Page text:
Conversations often turned to who was more Bengali, the Bangladeshis or the West Bengalis. Who had better Rabindra Sangeet and Nazrul Geeti singers? Who had better contemporary singers? Who had the better saris? Who had the better sweets? Who had better sense of Bengali hospitality? Who had the sweetest words? ‘You win, hands down, except for the sweets—you guys drove all the moyras away.’ ‘You might have to go hungry once your Farakka has dried up our rivers and we can’t send you fish anymore.’ The ripostes would fly hard-hitting and biting.
So, who is a Bengali? Why does this have to be a competition? The British legacy was to leave Bengal in tatters—not just politically and economically, but also culturally. It often felt as if for Bangladeshis everything had begun with 1971, with the ‘Bangali’ identity having germinated in the Language Movement. What was elided was our subjugation by the British, the Bengal famine, the struggle led by our freedom fighters, our common partition, the battle led by the person who gave us both our national anthems to keep us united, the trauma West Bengalis had suffered when entire areas of Calcutta were suddenly taken over by successive multitudes of East Bengali refugees—not once, but twice. For West Bengalis, the more important date was 1947, for Bangladeshis, it was 1971. But how could one, on either side of the border, cherish the one and not the other?
“ So, who is a Bengali? Why does this have to be a competition? The British legacy was to leave Bengal in tatters—not just politically and economically, but also culturally. It often felt as if for Bangladeshis everything had begun with 1971, with the ‘Bangali’ identity having germinated in the Language Movement.
These two political lacerations further imperilled, within a span of less than 25 years, the already famine-frayed fabric of multi-religious, multi-ethnic, multi-caste, Bengal Delta. In one of the world’s most densely populated regions, these two gashes generated the largest numbers of migrants in the world. About 20 million Muslims and Hindus—about a third of the region’s population in 1947—sought shelter across new borders, fleeing the ‘wrong’ country to settle in the ‘right’, almost all of them resettling in the Bengal Delta itself, while another 20 million were internally displaced within the new national borders. This displacement of population experienced by the Bengal Delta experienced, probably the largest the world has ever known, had profound consequences for the region. Our study tried to understand what the consequences of this displacement between the two nation-states of India and Bangladesh were. We also looked at those who left their village or town to go settle in another (because they suddenly happened to be a religious minority in their area) but remained within the confines of the nation-state in which they had been born. Who left for the UK and why?
Most, if not all, of the studies on Bengali migration have focused on Hindus leaving East Pakistan and later Bangladesh for India, and never the other way around. This is because between 1947 and 1971, for every three Hindus leaving East Pakistan, about one Muslim was leaving eastern India; but countless others, especially Biharis, had come and built the railways at the turn of the 19th century and had stayed on to man the railways of eastern Bengal. Our work tries to address the silence over studies on the Muslim migrants from India. It also tries to challenge the Eurocentric bias of looking at migration as if it were, so to speak, a ‘northern’ problem. The number of people from this region, or anywhere in the South really, who have moved overseas is comparatively minimal. What we address in the book is how the South is not just a source of migration, but its pre-eminent destination. And this is not just for the Bengal diaspora, this is worldwide. South-South diasporas are the largest in the world, yet these huge migrations have remained overlooked by both scholars and the media.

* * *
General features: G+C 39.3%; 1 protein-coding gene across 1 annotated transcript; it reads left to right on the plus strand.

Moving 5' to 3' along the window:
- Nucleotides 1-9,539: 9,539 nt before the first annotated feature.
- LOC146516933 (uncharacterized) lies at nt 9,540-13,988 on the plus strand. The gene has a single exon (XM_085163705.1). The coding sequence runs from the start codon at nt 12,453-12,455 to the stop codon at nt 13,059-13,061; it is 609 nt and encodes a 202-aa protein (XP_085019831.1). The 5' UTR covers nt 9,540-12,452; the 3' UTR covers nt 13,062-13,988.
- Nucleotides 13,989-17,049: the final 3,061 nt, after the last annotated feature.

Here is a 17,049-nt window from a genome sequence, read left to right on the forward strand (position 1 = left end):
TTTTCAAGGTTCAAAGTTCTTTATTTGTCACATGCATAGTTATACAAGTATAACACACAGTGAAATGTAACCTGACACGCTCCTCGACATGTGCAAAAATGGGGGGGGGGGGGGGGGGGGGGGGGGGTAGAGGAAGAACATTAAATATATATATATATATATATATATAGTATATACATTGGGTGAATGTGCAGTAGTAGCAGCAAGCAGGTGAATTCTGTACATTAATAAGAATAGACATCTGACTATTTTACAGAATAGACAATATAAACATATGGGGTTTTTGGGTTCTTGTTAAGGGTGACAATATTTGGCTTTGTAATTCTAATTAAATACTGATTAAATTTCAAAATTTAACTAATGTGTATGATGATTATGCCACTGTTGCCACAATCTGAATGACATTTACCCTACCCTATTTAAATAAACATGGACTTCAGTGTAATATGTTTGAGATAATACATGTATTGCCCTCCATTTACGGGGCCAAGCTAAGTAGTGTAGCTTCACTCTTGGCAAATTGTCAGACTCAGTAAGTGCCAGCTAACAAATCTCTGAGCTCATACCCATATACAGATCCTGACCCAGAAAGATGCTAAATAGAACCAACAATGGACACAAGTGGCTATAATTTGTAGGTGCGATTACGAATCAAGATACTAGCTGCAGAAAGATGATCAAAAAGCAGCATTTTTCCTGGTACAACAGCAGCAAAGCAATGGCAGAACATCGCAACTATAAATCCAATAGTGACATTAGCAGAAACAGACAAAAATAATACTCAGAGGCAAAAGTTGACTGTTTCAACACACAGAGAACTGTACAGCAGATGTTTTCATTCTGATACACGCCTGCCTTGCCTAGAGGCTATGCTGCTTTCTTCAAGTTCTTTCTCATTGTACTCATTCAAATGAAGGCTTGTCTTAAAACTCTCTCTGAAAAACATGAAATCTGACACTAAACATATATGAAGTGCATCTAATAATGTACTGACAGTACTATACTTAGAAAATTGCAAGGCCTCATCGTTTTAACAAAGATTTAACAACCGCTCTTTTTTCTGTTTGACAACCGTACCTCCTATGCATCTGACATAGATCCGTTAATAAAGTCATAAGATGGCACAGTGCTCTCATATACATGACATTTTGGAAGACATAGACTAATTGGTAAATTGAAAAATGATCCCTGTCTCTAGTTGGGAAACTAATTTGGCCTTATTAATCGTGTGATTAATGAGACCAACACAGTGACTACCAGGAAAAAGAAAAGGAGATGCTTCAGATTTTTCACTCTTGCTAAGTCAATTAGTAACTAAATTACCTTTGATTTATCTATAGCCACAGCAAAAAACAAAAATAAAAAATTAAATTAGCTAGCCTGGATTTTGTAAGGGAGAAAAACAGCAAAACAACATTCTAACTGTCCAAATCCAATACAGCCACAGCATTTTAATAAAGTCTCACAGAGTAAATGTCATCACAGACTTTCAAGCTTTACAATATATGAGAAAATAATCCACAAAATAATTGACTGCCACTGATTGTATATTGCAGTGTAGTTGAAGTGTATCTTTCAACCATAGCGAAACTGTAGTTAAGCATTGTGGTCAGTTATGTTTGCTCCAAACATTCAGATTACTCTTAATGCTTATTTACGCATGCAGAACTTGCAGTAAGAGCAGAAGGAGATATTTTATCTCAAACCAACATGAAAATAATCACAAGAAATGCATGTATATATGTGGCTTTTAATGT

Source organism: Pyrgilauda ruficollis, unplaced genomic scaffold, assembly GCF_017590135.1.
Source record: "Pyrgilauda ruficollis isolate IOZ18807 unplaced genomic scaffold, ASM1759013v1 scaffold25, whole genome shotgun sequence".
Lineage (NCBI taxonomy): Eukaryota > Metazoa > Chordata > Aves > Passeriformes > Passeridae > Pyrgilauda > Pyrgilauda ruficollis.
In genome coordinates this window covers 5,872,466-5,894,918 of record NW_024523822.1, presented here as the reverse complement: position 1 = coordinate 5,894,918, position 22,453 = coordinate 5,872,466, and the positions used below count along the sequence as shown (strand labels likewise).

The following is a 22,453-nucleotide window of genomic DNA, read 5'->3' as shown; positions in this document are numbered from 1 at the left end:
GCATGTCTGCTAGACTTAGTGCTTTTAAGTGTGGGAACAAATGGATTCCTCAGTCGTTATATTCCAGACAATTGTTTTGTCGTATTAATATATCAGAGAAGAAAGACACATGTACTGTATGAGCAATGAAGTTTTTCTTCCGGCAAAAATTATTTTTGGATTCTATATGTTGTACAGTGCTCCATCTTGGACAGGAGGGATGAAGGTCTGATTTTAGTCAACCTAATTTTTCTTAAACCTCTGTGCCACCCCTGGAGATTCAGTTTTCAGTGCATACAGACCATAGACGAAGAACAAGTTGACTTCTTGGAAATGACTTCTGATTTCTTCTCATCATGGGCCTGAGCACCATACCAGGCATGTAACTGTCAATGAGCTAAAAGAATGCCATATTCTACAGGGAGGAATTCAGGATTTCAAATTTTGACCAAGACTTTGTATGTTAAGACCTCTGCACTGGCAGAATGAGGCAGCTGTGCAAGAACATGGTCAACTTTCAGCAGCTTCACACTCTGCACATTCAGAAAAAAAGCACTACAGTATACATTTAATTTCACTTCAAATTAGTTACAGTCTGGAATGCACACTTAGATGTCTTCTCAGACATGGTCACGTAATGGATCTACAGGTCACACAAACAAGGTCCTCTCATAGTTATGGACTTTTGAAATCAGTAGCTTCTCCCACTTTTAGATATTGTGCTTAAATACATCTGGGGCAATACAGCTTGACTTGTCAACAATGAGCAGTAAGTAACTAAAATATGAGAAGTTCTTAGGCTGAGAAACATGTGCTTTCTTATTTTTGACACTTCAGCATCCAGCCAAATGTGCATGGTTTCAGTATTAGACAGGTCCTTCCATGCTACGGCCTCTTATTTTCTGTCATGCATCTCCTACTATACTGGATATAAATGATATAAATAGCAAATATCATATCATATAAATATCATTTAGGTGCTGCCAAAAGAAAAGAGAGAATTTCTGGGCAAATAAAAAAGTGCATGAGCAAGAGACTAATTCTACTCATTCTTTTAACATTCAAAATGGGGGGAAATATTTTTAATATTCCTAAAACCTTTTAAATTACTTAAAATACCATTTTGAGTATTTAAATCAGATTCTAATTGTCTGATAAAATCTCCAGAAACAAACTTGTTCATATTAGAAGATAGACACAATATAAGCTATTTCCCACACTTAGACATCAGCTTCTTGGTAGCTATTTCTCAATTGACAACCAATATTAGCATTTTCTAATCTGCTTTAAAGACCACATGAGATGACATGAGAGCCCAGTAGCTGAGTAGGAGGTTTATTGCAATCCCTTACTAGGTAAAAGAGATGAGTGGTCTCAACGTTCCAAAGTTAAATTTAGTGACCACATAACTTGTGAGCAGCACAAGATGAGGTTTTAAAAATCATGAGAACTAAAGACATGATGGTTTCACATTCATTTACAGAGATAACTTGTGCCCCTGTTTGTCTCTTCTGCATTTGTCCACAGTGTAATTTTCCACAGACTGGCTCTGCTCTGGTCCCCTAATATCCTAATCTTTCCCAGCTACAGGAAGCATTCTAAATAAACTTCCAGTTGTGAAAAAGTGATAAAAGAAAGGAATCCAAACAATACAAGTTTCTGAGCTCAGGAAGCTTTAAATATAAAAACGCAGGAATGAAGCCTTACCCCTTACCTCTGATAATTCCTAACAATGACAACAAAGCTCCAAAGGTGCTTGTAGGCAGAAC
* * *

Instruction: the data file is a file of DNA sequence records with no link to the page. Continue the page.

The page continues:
Manan Morshed, from the series Leftover Stories, 2016.
By looking at the Bengal diaspora through the histories of very ordinary people, we trace the intersections between ‘small’ family histories and personal lives and ‘large’ transnational and national contexts. We highlight the very personal stories of migrants in conjuncture with the grand sweep of history. Thus, the book is, so to speak, a portrait of a South Asian diaspora ‘from below’. How does one ‘uncover the hidden stories of diaspora’?—The ‘unofficial, undocumented, and unauthorised accounts of the unheard majority, including women, refugees, illicit migrants, and stateless people, the unnumbered and faceless poor who live below the radar of policy and politics as well as of academic scrutiny’? (p. 10).
Our book also highlights how migration into the region started long before the Partition of India. Between 1911 and 1931, for example, the eastern zone consistently recorded the highest number of internal immigrants and emigrants in British India. This was true both for males and females. The census figures suggest that by 1921, almost one in 10 of India’s population, or some 30 million people, were internal migrants. In other words, in 1921, the number of people who were enumerated as internal migrants totalled more than the total number of journeys overseas migrants made over the course of an entire century! (p.35) By 1931, six million people had moved within and from the greater Bengal region (p. 28). This is already twice as large as the entire Indian diaspora worldwide in 1947! Our study supports Aristide Zolberg’s two most significant claims: first, that ‘nation-making is a refugee generating process’, and second, that the vast majority of the world’s refugees, since the Second World War, have stayed within their regions of origin in the developing world, with only a tiny minority migrating to the countries of the industrialised West (Zolberg and Benda [eds] Global Migrants, Global Refugees, 2001:9). Like Zolberg, we too observed that where refugees did cross national borders, most stayed close to the borders of their countries of origin.
While walking away from Gazi’s 90-year-old brother’s place in India, I was waylaid by a woman who pulled out a photo of a young bride. ‘You see’, she explained once the preliminary introductory talk over, ‘I found a good man in Satkhira and married my daughter to him. I’ve lost her number and am sick with worry for her as she hasn’t called in two months. I’ve heard that you have a passport, do you think you could look her up next time you’re in Satkhira? Tell her that her mother prays for her every day.’
(This article was first published in THE DAILY STAR on 25 August 2017. Reproduced with kind permission of the author.)